Insomnia and Symptoms
70% of depression cases include insomnia symptoms
34% of women and 22% of men cite stress as a factor in their insomnia
53% of night shift workers fall asleep at work on a weekly basis
22% of secondary insomnia results from pain or discomfort
17% of women and 5% of men blame their insomnia on their partner's snoring
20% of cases of insomnia are due to excessive light, noise or temperature
Everybody with anxiety related disorders experiences insomnia symptoms
Primary Insomnia makes up 20% of insomnia cases and is unrelated to other medical conditions (i.e., there is no underlying cause detected, stress is a factor).
Secondary Insomnia makes up 80% of insomnia cases where underlying causes of sleep disturbances can be detected. Insomnia can be acute, intermittent, or chronic.
Sleep Complaints and Daytime Impairments
- Difficulty falling asleep
- Difficulty staying awake
- Waking too early
- Poor Quality
- Interrupted sleep
- Non-restorative sleep
- Daytime sleepiness
- Reduced Motivation/energy/initiative
- Mood disturbance/ irritability
- Social/vocational problems, poor school performance
- Attention, concentration, or memory impairment
- Proneness for errors/accidents at work or driving;
- Tension, headaches, and/or GI symptoms
- Sleep Apnea
- Hot flashes
- Restless Legs
- Poor sleep habits
- Exercise Schedules
Mental health issues:
- Major life events like job loss or change, death, divorce, moving
- Chronic stress
- Substance use
- Improvements in sleep quality, sleep latency, total sleep, and sleep efficiency
- Improvements in vitality and physical and mental health
- Improvements in insomnia related daytime impairments
- Sleep environment
- Sleep habits
- Daytime function
- Medication use
- Medical & psychiatric history
- Alcohol/drug use
- Assessment of goals
- Compensatory strategies
- Introduction, education, sleep logs, sleep history, screen for psychiatric disorders (depression, anxiety, PTSD, Alcohol)
- Sleep Restriction Procedures (Optional) involves controlling time in bed (TIB) based upon the person's sleep efficiency.
- Stimulus Control Procedures aimed at associating the bed with sleeping and limit its association with stimulating behavior.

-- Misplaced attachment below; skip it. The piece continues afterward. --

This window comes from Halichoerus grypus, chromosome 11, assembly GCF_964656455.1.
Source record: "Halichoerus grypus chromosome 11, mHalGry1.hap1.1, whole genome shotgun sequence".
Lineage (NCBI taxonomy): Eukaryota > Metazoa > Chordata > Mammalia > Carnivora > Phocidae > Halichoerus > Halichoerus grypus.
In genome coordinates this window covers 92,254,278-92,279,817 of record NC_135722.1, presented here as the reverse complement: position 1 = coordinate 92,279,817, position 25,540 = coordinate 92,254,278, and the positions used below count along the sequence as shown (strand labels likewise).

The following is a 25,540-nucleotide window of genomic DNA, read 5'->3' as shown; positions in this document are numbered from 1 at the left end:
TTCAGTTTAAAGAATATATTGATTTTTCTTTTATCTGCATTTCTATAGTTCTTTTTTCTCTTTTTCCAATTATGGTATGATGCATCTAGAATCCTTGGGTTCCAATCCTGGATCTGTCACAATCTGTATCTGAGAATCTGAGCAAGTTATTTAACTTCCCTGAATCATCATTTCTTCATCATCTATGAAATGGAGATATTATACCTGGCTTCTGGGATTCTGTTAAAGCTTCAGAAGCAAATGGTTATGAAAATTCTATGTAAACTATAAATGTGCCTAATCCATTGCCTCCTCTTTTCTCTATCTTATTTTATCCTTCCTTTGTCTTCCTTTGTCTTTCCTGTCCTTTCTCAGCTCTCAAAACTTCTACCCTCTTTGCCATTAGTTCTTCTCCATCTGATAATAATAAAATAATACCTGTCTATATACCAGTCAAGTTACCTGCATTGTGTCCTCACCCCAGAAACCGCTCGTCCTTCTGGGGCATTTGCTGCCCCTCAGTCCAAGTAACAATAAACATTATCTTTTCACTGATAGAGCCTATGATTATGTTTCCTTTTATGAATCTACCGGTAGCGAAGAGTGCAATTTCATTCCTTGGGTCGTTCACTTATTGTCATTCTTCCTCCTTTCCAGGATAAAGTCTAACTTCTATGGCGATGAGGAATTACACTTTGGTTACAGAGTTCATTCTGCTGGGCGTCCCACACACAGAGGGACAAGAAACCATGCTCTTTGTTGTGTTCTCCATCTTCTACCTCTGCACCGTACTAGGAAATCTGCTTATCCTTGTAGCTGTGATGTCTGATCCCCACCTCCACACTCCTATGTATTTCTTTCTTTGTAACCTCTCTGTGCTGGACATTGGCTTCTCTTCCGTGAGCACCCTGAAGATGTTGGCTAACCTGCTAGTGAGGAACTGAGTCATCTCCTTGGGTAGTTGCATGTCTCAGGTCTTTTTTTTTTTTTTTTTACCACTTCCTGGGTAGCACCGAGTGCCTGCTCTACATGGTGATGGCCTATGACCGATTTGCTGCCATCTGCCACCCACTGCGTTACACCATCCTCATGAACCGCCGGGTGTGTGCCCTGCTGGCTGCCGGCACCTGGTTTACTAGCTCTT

- Relaxation Training (e.g., meditation, PMR, imagery, entrainment, breathing)
- Cognitive Therapy focuses on education about sleep in order to target dysfunctional beliefs/attitudes about sleep (use DBAS), catastrophic thinking, consequences, worries, expectations, medication.
- Sleep Hygiene aimed at controlling the environment and behaviors that precede sleep.
- Review, Answer Questions, Resistance, Titration, Problem Solving
- Relapse Prevention
- Start by going to bed and getting up at the same time each day
- Go to bed only when tired
- Restrict activities in bed to sleep and sex
- Avoid stimulating activities like TV, computer games, action-packed books
- Avoid being around bright lights before going bed
- Get moderate exercise during the day but not before bedtime
- Avoid taking naps during the day
- Don’t eat a heavy meal late in the day
- Sometimes a light bedtime snack, such as milk or peanut butter helps
- If you don’t fall asleep within 10 minutes, get up and go to another room and do something calming until sleepy.
- Avoid substances like caffeine, nicotine, alcohol, and other street drugs that can interfere with proper sleep, especially within 4–6 hours of going to bed.
- If you tend to worry before bed, try making a to-do list.
- Keep the bedroom dark, quiet, and comfortably cool.
- Engage in a relaxing routine before going to bed, such as reading, writing, listening to calming music, taking a bath, meditation, progressive muscle relaxation, or calming breath exercises.